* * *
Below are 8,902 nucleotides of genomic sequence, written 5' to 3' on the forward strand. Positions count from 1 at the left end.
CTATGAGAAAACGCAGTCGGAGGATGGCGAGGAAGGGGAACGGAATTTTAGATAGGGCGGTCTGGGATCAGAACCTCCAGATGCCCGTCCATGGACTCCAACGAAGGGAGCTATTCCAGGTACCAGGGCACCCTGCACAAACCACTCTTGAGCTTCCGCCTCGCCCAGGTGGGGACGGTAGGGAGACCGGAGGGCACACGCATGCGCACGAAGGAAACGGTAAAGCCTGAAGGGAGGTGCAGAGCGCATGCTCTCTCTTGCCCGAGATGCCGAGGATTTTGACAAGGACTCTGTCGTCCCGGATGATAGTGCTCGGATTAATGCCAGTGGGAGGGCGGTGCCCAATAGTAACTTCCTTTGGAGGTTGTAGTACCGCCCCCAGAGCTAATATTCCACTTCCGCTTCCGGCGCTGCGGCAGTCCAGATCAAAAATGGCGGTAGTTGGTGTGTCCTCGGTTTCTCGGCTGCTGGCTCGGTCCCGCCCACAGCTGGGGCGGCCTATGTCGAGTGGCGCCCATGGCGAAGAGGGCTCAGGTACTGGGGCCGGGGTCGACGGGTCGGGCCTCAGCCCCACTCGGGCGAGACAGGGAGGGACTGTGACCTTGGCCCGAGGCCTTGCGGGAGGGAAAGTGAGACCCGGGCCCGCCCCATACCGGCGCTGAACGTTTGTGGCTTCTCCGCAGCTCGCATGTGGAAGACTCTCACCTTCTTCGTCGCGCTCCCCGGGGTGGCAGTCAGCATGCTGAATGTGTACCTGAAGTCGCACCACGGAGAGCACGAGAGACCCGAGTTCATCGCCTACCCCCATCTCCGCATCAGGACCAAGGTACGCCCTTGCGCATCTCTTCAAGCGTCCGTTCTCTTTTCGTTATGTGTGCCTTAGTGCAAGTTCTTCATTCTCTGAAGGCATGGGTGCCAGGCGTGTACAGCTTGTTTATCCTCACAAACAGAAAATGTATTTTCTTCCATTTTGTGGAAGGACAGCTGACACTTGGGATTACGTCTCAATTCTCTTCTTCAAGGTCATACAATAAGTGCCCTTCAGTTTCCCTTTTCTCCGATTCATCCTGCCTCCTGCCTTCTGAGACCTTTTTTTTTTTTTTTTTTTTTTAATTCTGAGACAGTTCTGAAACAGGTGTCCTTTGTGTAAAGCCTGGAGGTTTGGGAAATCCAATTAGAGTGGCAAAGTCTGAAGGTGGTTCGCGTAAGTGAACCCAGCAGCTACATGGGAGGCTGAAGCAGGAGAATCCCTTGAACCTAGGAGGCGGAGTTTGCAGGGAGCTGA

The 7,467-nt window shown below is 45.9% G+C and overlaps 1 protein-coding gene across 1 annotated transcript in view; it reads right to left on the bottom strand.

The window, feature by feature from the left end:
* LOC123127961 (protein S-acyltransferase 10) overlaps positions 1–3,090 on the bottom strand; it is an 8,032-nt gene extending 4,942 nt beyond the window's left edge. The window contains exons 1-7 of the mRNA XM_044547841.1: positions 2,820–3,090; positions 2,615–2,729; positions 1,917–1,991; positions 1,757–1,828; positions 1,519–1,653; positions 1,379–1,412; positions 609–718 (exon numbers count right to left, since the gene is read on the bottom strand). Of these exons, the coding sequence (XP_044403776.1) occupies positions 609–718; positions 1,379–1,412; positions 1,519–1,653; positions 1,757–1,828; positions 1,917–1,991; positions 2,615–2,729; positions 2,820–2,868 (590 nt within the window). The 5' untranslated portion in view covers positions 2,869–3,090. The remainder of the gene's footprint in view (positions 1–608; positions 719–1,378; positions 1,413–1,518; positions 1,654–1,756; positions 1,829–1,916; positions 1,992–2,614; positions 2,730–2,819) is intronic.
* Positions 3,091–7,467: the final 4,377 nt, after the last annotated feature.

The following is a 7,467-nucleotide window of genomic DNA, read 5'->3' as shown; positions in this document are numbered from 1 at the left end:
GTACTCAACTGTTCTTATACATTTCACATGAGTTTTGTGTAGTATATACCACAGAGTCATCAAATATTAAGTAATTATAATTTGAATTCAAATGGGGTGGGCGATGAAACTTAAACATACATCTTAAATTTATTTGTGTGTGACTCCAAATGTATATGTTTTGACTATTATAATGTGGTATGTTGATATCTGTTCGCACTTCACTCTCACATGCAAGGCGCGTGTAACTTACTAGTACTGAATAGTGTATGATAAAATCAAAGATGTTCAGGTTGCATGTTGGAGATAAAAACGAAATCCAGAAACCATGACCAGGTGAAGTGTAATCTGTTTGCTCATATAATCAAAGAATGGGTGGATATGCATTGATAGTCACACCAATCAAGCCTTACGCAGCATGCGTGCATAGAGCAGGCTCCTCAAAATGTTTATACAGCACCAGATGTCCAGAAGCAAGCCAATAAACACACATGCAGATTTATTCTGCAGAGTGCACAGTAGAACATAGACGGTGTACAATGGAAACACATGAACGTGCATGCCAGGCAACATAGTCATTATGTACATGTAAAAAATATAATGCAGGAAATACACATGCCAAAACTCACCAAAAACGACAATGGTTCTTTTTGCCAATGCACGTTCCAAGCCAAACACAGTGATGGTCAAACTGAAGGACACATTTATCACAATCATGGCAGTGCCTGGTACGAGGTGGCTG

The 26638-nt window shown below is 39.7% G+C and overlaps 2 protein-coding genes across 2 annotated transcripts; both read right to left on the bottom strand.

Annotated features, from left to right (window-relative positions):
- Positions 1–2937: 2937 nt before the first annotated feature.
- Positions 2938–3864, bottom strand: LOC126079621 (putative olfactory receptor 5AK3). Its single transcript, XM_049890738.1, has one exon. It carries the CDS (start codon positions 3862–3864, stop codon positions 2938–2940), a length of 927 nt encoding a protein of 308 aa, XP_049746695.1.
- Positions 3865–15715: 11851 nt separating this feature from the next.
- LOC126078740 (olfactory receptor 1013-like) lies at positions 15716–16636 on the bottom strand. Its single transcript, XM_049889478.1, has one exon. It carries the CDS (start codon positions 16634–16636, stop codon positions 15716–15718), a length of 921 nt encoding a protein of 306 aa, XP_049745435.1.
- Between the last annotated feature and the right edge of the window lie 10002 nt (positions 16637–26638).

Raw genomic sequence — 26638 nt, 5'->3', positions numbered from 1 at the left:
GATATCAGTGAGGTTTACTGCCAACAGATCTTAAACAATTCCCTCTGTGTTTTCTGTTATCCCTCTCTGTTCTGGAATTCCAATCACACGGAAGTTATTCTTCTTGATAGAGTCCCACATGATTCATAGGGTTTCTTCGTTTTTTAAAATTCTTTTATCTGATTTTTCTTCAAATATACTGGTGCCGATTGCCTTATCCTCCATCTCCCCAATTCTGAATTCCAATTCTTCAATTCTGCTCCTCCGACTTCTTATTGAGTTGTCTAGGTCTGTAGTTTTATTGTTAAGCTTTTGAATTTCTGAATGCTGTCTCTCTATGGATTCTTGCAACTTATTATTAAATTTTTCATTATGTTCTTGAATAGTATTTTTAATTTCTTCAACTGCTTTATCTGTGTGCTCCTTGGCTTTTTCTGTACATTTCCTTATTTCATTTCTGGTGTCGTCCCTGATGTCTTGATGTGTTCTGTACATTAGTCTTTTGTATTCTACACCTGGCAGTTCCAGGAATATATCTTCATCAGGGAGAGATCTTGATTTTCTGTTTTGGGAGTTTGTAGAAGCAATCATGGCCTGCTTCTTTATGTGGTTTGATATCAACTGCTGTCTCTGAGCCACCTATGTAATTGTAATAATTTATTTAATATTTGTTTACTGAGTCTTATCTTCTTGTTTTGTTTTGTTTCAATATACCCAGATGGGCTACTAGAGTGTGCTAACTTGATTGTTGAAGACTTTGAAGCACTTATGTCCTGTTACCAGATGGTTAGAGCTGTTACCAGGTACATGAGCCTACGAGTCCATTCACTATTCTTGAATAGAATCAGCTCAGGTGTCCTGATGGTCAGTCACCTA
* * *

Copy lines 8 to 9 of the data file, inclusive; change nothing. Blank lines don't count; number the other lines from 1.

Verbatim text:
GTACTCAACTGTTCTTATACATTTCACATGAGTTTTGTGTAGTATATACCACAGAGTCATCAAATATTAAGTAATTATAATTTGAATTCAAATGGGGTGGGCGATGAAACTTAAACATACATCTTAAATTTATTTGTGTGTGACTCCAAATGTATATGTTTTGACTATTATAATGTGGTATGTTGATATCTGTTCGCACTTCACTCTCACATGCAAGGCGCGTGTAACTTACTAGTACTGAATAGTGTATGATAAAATCAAAGATGTTCAGGTTGCATGTTGGAGATAAAAACGAAATCCAGAAACCATGACCAGGTGAAGTGTAATCTGTTTGCTCATATAATCAAAGAATGGGTGGATATGCATTGATAGTCACACCAATCAAGCCTTACGCAGCATGCGTGCATAGAGCAGGCTCCTCAAAATGTTTATACAGCACCAGATGTCCAGAAGCAAGCCAATAAACACACATGCAGATTTATTCTGCAGAGTGCACAGTAGAACATAGACGGTGTACAATGGAAACACATGAACGTGCATGCCAGGCAACATAGTCATTATGTACATGTAAAAAATATAATGCAGGAAATACACATGCCAAAACTCACCAAAAACGACAATGGTTCTTTTTGCCAATGCACGTTCCAAGCCAAACACAGTGATGGTCAAACTGAAGGACACATTTATCACAATCATGGCAGTGCCTGGTACGAGGTGGCTG

The 26638-nt window shown below is 39.7% G+C and overlaps 2 protein-coding genes across 2 annotated transcripts; both read right to left on the bottom strand.